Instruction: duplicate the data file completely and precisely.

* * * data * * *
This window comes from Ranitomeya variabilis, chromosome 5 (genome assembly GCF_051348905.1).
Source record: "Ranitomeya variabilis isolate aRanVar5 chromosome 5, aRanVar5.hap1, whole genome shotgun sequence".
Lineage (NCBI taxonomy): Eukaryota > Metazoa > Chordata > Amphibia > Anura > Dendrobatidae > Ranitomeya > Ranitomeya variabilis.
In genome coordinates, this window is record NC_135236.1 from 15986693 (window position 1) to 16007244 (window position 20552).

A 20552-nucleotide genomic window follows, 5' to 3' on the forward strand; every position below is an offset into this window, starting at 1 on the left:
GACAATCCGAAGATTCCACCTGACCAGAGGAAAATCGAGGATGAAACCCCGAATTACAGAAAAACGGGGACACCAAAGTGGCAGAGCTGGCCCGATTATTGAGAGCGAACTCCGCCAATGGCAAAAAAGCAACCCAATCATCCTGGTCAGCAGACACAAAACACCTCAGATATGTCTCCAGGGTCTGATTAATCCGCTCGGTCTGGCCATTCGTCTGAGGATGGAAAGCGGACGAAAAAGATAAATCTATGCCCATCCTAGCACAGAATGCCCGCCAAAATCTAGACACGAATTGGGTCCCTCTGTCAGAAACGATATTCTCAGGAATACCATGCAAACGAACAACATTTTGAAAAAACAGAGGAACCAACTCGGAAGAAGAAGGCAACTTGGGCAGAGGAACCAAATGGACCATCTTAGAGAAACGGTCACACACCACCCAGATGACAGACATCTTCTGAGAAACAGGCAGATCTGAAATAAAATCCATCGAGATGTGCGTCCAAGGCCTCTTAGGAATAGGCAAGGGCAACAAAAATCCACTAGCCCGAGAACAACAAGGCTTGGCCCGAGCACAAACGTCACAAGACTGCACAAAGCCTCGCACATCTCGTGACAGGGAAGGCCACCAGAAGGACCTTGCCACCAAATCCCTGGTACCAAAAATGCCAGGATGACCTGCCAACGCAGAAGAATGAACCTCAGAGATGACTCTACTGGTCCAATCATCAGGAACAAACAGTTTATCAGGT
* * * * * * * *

This window comes from Ranitomeya variabilis, chromosome 5 (genome assembly GCF_051348905.1).
Source record: "Ranitomeya variabilis isolate aRanVar5 chromosome 5, aRanVar5.hap1, whole genome shotgun sequence".
Lineage (NCBI taxonomy): Eukaryota > Metazoa > Chordata > Amphibia > Anura > Dendrobatidae > Ranitomeya > Ranitomeya variabilis.
In genome coordinates, this window is record NC_135236.1 from 15986693 (window position 1) to 16007244 (window position 20552).

A 20552-nucleotide genomic window follows, 5' to 3' on the forward strand; every position below is an offset into this window, starting at 1 on the left:
GACAATCCGAAGATTCCACCTGACCAGAGGAAAATCGAGGATGAAACCCCGAATTACAGAAAAACGGGGACACCAAAGTGGCAGAGCTGGCCCGATTATTGAGAGCGAACTCCGCCAATGGCAAAAAAGCAACCCAATCATCCTGGTCAGCAGACACAAAACACCTCAGATATGTCTCCAGGGTCTGATTAATCCGCTCGGTCTGGCCATTCGTCTGAGGATGGAAAGCGGACGAAAAAGATAAATCTATGCCCATCCTAGCACAGAATGCCCGCCAAAATCTAGACACGAATTGGGTCCCTCTGTCAGAAACGATATTCTCAGGAATACCATGCAAACGAACAACATTTTGAAAAAACAGAGGAACCAACTCGGAAGAAGAAGGCAACTTGGGCAGAGGAACCAAATGGACCATCTTAGAGAAACGGTCACACACCACCCAGATGACAGACATCTTCTGAGAAACAGGCAGATCTGAAATAAAATCCATCGAGATGTGCGTCCAAGGCCTCTTAGGAATAGGCAAGGGCAACAAAAATCCACTAGCCCGAGAACAACAAGGCTTGGCCCGAGCACAAACGTCACAAGACTGCACAAAGCCTCGCACATCTCGTGACAGGGAAGGCCACCAGAAGGACCTTGCCACCAAATCCCTGGTACCAAAAATGCCAGGATGACCTGCCAACGCAGAAGAATGAACCTCAGAGATGACTCTACTGGTCCAATCATCAGGAACAAACAGTTTATCAGGT